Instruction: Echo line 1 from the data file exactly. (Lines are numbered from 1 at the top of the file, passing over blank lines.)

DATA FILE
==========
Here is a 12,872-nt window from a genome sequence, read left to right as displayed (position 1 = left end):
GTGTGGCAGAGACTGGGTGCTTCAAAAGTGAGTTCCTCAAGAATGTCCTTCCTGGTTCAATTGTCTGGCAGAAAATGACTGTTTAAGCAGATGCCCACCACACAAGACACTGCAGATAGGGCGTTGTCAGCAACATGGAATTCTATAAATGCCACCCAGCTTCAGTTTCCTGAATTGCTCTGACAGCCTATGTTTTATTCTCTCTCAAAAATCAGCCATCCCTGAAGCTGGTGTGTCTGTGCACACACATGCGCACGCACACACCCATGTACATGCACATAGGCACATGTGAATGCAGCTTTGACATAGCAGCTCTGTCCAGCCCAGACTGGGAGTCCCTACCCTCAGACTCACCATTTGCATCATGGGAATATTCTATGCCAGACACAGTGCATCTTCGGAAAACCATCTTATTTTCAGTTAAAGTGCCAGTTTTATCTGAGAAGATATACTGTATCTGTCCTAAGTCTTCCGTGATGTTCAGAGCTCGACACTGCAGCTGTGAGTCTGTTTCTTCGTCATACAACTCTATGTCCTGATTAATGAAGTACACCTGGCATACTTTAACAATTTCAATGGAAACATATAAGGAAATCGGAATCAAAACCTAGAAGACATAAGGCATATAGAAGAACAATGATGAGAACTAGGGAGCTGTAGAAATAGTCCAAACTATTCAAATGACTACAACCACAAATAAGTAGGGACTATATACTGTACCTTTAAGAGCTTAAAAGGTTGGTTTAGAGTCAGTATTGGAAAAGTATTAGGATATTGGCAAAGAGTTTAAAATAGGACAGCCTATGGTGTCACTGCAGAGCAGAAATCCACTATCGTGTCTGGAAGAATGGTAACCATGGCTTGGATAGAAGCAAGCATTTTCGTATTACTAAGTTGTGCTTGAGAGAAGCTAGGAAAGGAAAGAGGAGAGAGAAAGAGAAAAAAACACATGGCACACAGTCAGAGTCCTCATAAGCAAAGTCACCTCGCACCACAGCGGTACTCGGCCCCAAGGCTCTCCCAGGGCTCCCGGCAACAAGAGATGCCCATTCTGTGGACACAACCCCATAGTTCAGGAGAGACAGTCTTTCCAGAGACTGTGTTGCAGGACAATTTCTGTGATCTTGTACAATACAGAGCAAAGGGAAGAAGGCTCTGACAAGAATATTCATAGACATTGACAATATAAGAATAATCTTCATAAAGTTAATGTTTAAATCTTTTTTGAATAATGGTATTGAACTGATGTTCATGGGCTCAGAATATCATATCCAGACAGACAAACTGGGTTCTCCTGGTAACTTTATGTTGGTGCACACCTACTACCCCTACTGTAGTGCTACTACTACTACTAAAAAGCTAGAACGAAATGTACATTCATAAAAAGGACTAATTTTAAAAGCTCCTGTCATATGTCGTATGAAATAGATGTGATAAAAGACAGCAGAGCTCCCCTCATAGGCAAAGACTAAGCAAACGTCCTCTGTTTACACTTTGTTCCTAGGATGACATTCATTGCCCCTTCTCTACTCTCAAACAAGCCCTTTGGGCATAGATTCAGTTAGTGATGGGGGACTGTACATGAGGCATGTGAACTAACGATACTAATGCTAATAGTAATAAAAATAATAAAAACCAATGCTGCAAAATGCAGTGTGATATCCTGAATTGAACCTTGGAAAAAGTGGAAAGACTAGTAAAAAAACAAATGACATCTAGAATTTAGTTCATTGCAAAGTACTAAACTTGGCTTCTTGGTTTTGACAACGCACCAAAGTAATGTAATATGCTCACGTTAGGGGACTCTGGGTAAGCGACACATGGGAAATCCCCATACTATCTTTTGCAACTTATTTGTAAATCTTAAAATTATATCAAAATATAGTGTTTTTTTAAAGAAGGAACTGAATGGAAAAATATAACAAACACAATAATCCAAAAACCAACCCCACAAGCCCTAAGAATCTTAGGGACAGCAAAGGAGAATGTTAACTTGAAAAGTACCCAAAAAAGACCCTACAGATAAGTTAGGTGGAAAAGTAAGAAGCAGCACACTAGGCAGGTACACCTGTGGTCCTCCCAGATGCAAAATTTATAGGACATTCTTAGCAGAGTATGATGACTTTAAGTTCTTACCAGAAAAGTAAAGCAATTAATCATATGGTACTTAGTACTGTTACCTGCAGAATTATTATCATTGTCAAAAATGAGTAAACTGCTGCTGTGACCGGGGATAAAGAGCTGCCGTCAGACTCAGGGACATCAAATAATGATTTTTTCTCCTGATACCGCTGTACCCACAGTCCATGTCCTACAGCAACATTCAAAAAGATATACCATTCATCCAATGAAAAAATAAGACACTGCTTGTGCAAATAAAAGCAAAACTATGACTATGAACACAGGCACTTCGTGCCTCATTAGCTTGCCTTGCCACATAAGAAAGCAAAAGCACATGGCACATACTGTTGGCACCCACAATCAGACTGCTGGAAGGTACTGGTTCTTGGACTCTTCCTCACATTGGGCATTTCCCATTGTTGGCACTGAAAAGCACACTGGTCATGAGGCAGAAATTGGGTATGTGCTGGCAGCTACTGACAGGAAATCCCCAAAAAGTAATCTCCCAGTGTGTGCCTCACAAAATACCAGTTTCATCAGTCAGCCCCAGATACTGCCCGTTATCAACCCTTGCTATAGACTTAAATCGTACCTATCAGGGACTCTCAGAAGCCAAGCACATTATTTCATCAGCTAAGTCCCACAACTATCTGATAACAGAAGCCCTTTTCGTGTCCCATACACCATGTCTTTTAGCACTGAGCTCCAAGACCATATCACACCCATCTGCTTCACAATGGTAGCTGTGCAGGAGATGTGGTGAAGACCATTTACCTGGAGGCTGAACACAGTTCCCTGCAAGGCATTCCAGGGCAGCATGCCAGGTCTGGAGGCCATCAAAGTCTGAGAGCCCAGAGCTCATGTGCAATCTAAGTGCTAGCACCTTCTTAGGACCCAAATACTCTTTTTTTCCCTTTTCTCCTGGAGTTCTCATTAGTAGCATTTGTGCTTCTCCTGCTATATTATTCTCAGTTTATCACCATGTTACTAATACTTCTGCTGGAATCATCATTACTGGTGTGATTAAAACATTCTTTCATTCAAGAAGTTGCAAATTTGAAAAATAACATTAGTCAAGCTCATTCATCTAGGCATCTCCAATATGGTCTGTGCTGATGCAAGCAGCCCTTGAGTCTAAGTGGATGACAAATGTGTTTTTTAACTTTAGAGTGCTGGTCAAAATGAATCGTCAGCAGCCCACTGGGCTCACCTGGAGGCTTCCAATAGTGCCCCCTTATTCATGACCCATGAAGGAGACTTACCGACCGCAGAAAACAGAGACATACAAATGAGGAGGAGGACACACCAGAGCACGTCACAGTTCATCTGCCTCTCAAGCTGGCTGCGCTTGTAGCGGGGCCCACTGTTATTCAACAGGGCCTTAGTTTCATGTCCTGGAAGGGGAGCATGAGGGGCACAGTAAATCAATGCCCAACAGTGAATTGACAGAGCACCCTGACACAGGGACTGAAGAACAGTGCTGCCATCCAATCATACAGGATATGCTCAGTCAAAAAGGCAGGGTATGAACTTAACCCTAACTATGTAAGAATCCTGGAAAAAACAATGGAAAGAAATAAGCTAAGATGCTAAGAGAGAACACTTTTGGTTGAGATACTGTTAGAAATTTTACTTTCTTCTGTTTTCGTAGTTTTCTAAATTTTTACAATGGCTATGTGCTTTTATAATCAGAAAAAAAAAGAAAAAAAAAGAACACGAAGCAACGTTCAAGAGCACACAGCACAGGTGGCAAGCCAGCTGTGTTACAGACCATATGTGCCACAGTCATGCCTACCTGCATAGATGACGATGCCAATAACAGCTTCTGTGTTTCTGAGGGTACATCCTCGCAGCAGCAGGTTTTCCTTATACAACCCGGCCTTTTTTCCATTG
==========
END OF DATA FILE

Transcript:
Here is a 12,872-nt window from a genome sequence, read left to right as displayed (position 1 = left end):